There are many factors that go into a Maryland alimony case. Courts must make decisions regarding recipient spouses’ needs, as well as paying spouses’ abilities to pay. Sometimes, these cases are made more complex when the recipient spouse hasn’t been in the workforce for years, or has a medical condition that limits her ability to work. In the case of one Bel Air couple, the Court of Special Appeals recently upheld a ruling that imputed an income of more than $20,000 to the wife, a stay-at-home-mom and cancer survivor. The wife lost this part of her appeal because the evidence before the trial court did not demonstrate that she was unable to work.
The couple in the case, Mark St. Cyr and Lauren St. Cyr, married in 1994. A year later, the wife delivered the couple’s first child and quit her $45,000-per-year assistant branch manager position to raise the daughter. The couple had two more children, in 1997 and 1999. The wife stayed at home, raising all three of the children. In 2009, doctors diagnosed the wife with Hodgkin’s lymphoma. The wife underwent chemotherapy and bone marrow extraction, and her cancer eventually went into remission.
As part of the divorce case, the wife asked for alimony. At trial, the wife brought forward evidence of her medical issues, including her battles with cancer, mononucleosis, chronic fatigue, hypertension, and thyroid problems. She testified that she believed she was still unable to work, due to fatigue brought on by her conditions. The husband argued that the wife simply did not want to work, that she had made no efforts to find work, and that, although she could not return to work at the level of earnings where she left, she could obtain a $10-per-hour, 40-hour-per-week job. The trial court agreed with this and imputed an income of $20,800 to the wife for the purpose of calculating the amount of alimony she should receive.
The wife appealed the imputed income decision, but this part of the trial court’s ruling stood. In Maryland, trial courts are required to assess “all the factors necessary for a fair and equitable award” of alimony, including a recipient spouse’s ability to support herself, in whole or in part. As part of this process, courts can consider a recipient spouse’s potential income if the court decides that she is “voluntarily impoverished.”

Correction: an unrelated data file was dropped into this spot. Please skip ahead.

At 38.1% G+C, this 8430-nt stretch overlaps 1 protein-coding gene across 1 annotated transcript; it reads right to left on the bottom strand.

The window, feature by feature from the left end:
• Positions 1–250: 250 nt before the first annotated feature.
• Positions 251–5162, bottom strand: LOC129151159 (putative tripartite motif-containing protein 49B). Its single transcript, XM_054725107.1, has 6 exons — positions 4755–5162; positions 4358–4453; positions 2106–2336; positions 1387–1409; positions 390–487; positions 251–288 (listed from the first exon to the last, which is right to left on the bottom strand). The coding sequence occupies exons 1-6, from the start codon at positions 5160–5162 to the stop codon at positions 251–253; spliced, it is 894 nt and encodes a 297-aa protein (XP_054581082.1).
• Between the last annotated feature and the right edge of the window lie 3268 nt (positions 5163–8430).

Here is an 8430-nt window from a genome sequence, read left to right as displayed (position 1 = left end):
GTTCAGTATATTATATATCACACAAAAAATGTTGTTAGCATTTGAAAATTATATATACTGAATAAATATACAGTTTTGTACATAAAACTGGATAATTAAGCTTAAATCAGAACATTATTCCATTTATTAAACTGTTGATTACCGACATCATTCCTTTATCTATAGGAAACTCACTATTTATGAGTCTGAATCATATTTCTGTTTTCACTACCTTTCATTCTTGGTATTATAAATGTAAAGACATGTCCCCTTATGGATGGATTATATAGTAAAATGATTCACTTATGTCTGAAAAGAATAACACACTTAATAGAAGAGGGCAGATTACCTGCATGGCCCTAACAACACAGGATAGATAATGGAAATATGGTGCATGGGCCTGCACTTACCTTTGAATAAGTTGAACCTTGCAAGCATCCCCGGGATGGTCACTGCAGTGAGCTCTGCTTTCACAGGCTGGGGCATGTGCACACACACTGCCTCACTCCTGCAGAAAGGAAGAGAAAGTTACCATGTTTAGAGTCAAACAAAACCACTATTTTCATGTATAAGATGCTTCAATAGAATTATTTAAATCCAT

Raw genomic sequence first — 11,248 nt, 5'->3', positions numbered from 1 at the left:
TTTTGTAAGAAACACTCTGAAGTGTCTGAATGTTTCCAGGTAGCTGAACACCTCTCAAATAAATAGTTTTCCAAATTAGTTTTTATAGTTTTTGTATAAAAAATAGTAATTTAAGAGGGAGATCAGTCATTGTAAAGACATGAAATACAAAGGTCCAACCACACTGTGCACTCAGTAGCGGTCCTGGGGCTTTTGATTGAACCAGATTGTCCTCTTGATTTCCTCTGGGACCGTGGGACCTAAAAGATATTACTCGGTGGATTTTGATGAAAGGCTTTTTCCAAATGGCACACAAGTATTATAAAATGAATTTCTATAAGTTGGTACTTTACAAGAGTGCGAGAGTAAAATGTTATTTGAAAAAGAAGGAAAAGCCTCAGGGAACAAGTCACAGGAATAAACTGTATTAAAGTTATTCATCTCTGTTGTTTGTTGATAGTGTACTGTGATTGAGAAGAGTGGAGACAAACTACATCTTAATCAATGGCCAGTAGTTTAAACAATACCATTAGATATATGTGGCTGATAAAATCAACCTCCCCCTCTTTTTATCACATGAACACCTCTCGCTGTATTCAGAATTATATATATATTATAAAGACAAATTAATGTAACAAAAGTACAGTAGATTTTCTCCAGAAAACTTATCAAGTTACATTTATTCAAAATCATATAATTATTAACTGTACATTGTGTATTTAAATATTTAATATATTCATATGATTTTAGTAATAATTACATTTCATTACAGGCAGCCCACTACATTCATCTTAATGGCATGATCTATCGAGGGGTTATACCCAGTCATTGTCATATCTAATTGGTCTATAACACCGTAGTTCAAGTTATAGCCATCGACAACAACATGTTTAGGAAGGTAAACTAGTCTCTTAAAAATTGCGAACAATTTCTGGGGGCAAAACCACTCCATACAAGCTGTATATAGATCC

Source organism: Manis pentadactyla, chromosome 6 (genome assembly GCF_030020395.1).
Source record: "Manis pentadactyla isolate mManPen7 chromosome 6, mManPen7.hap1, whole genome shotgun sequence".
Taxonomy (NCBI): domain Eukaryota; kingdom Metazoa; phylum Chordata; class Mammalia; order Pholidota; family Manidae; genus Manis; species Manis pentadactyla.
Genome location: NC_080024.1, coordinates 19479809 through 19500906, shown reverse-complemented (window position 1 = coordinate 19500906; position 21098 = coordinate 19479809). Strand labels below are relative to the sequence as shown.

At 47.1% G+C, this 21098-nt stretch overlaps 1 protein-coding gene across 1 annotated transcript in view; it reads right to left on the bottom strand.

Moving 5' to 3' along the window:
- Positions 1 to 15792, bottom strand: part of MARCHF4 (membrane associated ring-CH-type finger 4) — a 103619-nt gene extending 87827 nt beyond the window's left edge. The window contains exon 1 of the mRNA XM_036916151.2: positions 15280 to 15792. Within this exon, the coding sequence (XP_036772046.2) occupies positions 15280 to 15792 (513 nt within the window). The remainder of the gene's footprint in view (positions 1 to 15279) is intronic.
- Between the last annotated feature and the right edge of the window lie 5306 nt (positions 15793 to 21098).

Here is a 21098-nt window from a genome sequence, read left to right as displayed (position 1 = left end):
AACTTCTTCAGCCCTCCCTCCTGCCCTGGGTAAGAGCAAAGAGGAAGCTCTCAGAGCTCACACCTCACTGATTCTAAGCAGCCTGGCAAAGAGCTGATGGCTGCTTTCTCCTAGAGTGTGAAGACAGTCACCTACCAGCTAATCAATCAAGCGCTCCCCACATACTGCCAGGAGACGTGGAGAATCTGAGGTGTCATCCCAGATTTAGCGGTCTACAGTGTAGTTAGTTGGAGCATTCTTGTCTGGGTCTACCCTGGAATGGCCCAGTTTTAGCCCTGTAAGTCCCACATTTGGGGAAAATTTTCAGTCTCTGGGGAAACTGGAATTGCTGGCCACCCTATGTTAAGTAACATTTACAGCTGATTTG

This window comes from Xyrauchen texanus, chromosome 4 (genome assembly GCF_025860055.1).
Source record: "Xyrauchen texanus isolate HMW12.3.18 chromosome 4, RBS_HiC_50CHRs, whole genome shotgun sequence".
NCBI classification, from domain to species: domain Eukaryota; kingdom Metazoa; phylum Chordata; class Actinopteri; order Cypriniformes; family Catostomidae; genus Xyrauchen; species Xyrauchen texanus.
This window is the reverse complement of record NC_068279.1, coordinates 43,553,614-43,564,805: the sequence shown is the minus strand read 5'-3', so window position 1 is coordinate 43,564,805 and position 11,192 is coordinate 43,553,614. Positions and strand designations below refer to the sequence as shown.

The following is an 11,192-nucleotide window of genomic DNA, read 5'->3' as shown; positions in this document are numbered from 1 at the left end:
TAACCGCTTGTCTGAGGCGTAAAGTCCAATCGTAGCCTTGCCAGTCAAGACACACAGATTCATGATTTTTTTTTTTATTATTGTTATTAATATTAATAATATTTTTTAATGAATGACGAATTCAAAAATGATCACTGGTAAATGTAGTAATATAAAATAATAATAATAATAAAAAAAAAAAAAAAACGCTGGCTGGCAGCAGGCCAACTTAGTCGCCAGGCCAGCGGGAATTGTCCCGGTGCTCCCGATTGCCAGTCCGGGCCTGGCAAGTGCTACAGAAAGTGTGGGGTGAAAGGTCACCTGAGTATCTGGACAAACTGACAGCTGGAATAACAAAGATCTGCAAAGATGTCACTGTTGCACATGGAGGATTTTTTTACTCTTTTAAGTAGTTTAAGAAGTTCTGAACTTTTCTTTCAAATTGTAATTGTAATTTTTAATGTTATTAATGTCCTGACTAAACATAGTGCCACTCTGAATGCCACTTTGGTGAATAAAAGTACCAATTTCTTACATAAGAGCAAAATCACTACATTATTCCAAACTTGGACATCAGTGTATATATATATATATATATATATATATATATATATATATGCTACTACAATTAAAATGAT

The appeals court upheld the trial court’s conclusion that the wife was not, as a result of her medical conditions, incapable of working, even though she may have been that limited in the past. Simply because a spouse seeking alimony proves that she had medical problems does not automatically mean that she is unable to earn income. Trial judges can use many different factors to make decisions about a recipient spouse’s ability to work. These may include evidence of the spouse’s active lifestyle, testimony about the recipient’s unwillingness to work, and even the judge’s own observations. In the St. Cyrs’ case, the judge noted that the wife seemed to display no problems with fatigue at the trial (including engaging in lively verbal spars with the husband’s lawyer, “even at the end of long days” in court) and factored that direct observation into the determination that the wife was able to work.
Whether you are asserting a claim for alimony or defending against your spouse’s alimony claim, it is very important to protect yourself by reaching out to experienced local counsel. Anthony A. Fatemi is a skilled and knowledgeable Maryland alimony attorney with extensive experience representing husbands and wives in their alimony and other family law cases. For advice and advocacy upon which you can rely, contact us at 301-519-2801 or via our online form.
More blog posts:
Divorce Over Age 50 Raises Unique Financial Concerns for Maryland Residents, Maryland Divorce Lawyer Blog, April 27, 2016
Maryland Court Upholds Award of “Indefinite Alimony” to Wife, Maryland Divorce Lawyer Blog, April 8, 2016